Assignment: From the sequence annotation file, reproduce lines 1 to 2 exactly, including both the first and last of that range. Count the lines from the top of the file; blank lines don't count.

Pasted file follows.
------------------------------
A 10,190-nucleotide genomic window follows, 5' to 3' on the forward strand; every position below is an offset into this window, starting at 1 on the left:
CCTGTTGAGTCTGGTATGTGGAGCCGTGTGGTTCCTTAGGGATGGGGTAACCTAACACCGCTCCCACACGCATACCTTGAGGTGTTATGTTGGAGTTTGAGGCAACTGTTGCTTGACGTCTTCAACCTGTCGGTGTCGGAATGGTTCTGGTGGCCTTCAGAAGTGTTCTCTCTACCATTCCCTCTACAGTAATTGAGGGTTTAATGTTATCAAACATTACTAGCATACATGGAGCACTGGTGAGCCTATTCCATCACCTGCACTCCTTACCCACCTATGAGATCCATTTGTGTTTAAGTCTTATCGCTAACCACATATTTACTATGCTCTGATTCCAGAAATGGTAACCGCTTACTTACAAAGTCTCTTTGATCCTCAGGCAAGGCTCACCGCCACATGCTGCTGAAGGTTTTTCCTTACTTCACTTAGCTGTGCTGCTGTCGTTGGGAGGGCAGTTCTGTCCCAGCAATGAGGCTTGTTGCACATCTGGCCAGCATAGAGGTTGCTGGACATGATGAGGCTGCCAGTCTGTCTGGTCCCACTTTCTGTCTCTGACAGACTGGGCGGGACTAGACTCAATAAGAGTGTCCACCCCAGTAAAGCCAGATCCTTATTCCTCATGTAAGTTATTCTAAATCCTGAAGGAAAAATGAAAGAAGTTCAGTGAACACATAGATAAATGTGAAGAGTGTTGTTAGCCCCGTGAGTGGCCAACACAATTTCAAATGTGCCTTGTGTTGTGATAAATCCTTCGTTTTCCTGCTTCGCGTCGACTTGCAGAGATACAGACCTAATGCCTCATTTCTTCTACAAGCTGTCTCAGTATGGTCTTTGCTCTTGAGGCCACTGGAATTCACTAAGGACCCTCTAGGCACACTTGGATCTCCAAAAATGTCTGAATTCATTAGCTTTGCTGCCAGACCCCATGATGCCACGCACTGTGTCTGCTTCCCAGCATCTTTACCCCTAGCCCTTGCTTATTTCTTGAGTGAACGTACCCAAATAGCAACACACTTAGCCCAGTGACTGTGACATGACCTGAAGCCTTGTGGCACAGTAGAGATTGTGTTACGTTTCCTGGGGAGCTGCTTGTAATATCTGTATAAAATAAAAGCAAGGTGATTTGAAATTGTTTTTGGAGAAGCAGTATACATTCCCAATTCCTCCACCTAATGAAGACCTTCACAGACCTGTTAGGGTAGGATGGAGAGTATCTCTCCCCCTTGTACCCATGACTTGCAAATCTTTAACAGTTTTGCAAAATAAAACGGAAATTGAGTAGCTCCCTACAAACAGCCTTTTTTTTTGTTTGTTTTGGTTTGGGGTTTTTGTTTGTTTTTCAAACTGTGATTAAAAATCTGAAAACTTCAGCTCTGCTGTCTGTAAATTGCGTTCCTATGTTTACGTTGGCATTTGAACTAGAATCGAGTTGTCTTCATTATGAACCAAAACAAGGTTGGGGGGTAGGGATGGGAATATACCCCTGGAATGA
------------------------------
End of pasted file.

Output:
A 10,190-nucleotide genomic window follows, 5' to 3' on the forward strand; every position below is an offset into this window, starting at 1 on the left:
CCTGTTGAGTCTGGTATGTGGAGCCGTGTGGTTCCTTAGGGATGGGGTAACCTAACACCGCTCCCACACGCATACCTTGAGGTGTTATGTTGGAGTTTGAGGCAACTGTTGCTTGACGTCTTCAACCTGTCGGTGTCGGAATGGTTCTGGTGGCCTTCAGAAGTGTTCTCTCTACCATTCCCTCTACAGTAATTGAGGGTTTAATGTTATCAAACATTACTAGCATACATGGAGCACTGGTGAGCCTATTCCATCACCTGCACTCCTTACCCACCTATGAGATCCATTTGTGTTTAAGTCTTATCGCTAACCACATATTTACTATGCTCTGATTCCAGAAATGGTAACCGCTTACTTACAAAGTCTCTTTGATCCTCAGGCAAGGCTCACCGCCACATGCTGCTGAAGGTTTTTCCTTACTTCACTTAGCTGTGCTGCTGTCGTTGGGAGGGCAGTTCTGTCCCAGCAATGAGGCTTGTTGCACATCTGGCCAGCATAGAGGTTGCTGGACATGATGAGGCTGCCAGTCTGTCTGGTCCCACTTTCTGTCTCTGACAGACTGGGCGGGACTAGACTCAATAAGAGTGTCCACCCCAGTAAAGCCAGATCCTTATTCCTCATGTAAGTTATTCTAAATCCTGAAGGAAAAATGAAAGAAGTTCAGTGAACACATAGATAAATGTGAAGAGTGTTGTTAGCCCCGTGAGTGGCCAACACAATTTCAAATGTGCCTTGTGTTGTGATAAATCCTTCGTTTTCCTGCTTCGCGTCGACTTGCAGAGATACAGACCTAATGCCTCATTTCTTCTACAAGCTGTCTCAGTATGGTCTTTGCTCTTGAGGCCACTGGAATTCACTAAGGACCCTCTAGGCACACTTGGATCTCCAAAAATGTCTGAATTCATTAGCTTTGCTGCCAGACCCCATGATGCCACGCACTGTGTCTGCTTCCCAGCATCTTTACCCCTAGCCCTTGCTTATTTCTTGAGTGAACGTACCCAAATAGCAACACACTTAGCCCAGTGACTGTGACATGACCTGAAGCCTTGTGGCACAGTAGAGATTGTGTTACGTTTCCTGGGGAGCTGCTTGTAATATCTGTATAAAATAAAAGCAAGGTGATTTGAAATTGTTTTTGGAGAAGCAGTATACATTCCCAATTCCTCCACCTAATGAAGACCTTCACAGACCTGTTAGGGTAGGATGGAGAGTATCTCTCCCCCTTGTACCCATGACTTGCAAATCTTTAACAGTTTTGCAAAATAAAACGGAAATTGAGTAGCTCCCTACAAACAGCCTTTTTTTTTGTTTGTTTTGGTTTGGGGTTTTTGTTTGTTTTTCAAACTGTGATTAAAAATCTGAAAACTTCAGCTCTGCTGTCTGTAAATTGCGTTCCTATGTTTACGTTGGCATTTGAACTAGAATCGAGTTGTCTTCATTATGAACCAAAACAAGGTTGGGGGGTAGGGATGGGAATATACCCCTGGAATGA